Pursuing a lawsuit can put a strain on your finances. But litigation funding can provide a feasible financial lifeline to support your case and living expenses.
If your personal funds are running out, and your case still hasn’t made it to court, consider litigation funding. It bridges the gap from your accident date to the settlement date. Litigation funding can provide you with cash advances for the duration of your case.
Lawsuit financing is not a loan. The funding company buys a piece of the future settlement proceeds of your lawsuit, contingent upon the future outcome of the case. Essentially, you receive cash today in exchange for a specific amount of any settlement or judgment received from the litigation. Most often, lawsuit funding is used to cover medical and immediate living expenses.
Litigation funding is available for all types of cases, including personal injury, medical malpractice, employment discrimination and wrongful death cases.
Understanding Lawsuit Financing
Technically, llitigation funding is a practice in which individuals who are plaintiffs in lawsuits receive money from a lawsuit loan company who takes a lien on the proceeds of the suit in return for cash now. Funding is provided on a non-recourse basis. This means any money you receive is yours to keep even if the results of the case have a negative outcome.
Companies generally will provide litigation funding to individuals who have a strong case. For them, the cash advance is an investment. If you win, they receive a portion of the monetary award granted to you by the court. If you lose, they get nothing.
In essence, litigation funding poses no risk on your part. You never have to repay the funding company if your case is unsuccessful in court. But if your case wins, you’ll probably end up with significantly more money than you would have if you settled early. That’s even after you present the funding company with its portion of the settlement.
The Need for Litigation Funding
Litigation is an expensive process. For most people with personal injury claims, a lawyer is hired on a contingent fee basis, meaning there is no attorney fee unless the case is successful. Then, any attorney fee that’s required is a percentage of the money recovered. The law firm advances money for the cost of litigation until the case is resolved. (For ethical reasons, lawyers cannot lend money to their clients.)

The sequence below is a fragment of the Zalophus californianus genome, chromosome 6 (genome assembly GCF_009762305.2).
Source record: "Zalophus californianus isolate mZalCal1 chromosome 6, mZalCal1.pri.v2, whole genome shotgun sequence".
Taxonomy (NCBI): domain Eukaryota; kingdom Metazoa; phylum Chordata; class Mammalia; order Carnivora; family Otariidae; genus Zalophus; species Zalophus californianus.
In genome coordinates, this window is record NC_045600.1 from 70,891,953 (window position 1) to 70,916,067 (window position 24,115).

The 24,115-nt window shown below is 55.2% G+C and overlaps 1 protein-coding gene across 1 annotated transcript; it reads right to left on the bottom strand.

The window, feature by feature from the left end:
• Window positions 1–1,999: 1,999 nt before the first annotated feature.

However, for individuals paying legal fees “out of pocket”, the need for litigation funding can be critical. Here’s why: People who have been severely injured in accidents due to the negligence of others can be financially devastated during the process. Many are put out of work for weeks or months, leaving them with no income to provide for their dependents while they recover. Unfortunately, these victims often lack the proper income or credit history to qualify for a traditional loan. Even if they could, conventional loans require monthly payments which can be a further burden to their situation.
Litigation funding is a viable option for cash-poor plaintiffs. It can help them meet their living expenses, pay for medical care and cover other personal costs. This can keep plaintiffs from having to sell their valuables or borrow money from family and friends to keep their lives on track.
Lawsuit financing enables individuals to pursue justice without having to put their life on hold by sacrificing other necessary financial responsibilities. Instead of worrying about finances, they can focus on recovering from their injuries while they await a trial verdict or settlement.
Working with a Funding Firm
There are a growing number of companies offering litigation financing. Pursuing funding from these sources is fairly straightforward. You simply contact the provider for a free consultation. The company will follow up with your attorney, evaluate your case material and let you know—often within 48 hours—if you are eligible for lawsuit funding. Typically, no application fee, credit check or employment verification is required.
If approved for lawsuit funding, your attorneys will retain complete control over your case. The funding provider will not get involved with your case strategy and or receive payment until after the case is settled.
When choosing a funding firm, asking questions about the practices, fees and conditions involved.
The American Litigation Finance Association (ALFA) offers some useful tips to help you locate suitable lawsuit financing:
• Deal with a company that is investing for its own portfolio. Otherwise, you could wind up paying a great deal more than necessary.
• Don’t supply information that is not otherwise discoverable. Privileged information should only be shared with your attorney—not a third party.
• Don’t make multiple applications with different funding companies. You have no way of knowing if that company is going to try to sell your deal to one of the others to which you have applied (which will not sit very well with the real funding source). Besides, multiple applications create a hassle for your attorney since he or she will have to complete many requests for information. Your best approach is to make an informed choice and work with that company.
• Check with your attorney. Never sign a complex contract such as a lawsuit funding agreement without consulting with your attorney first.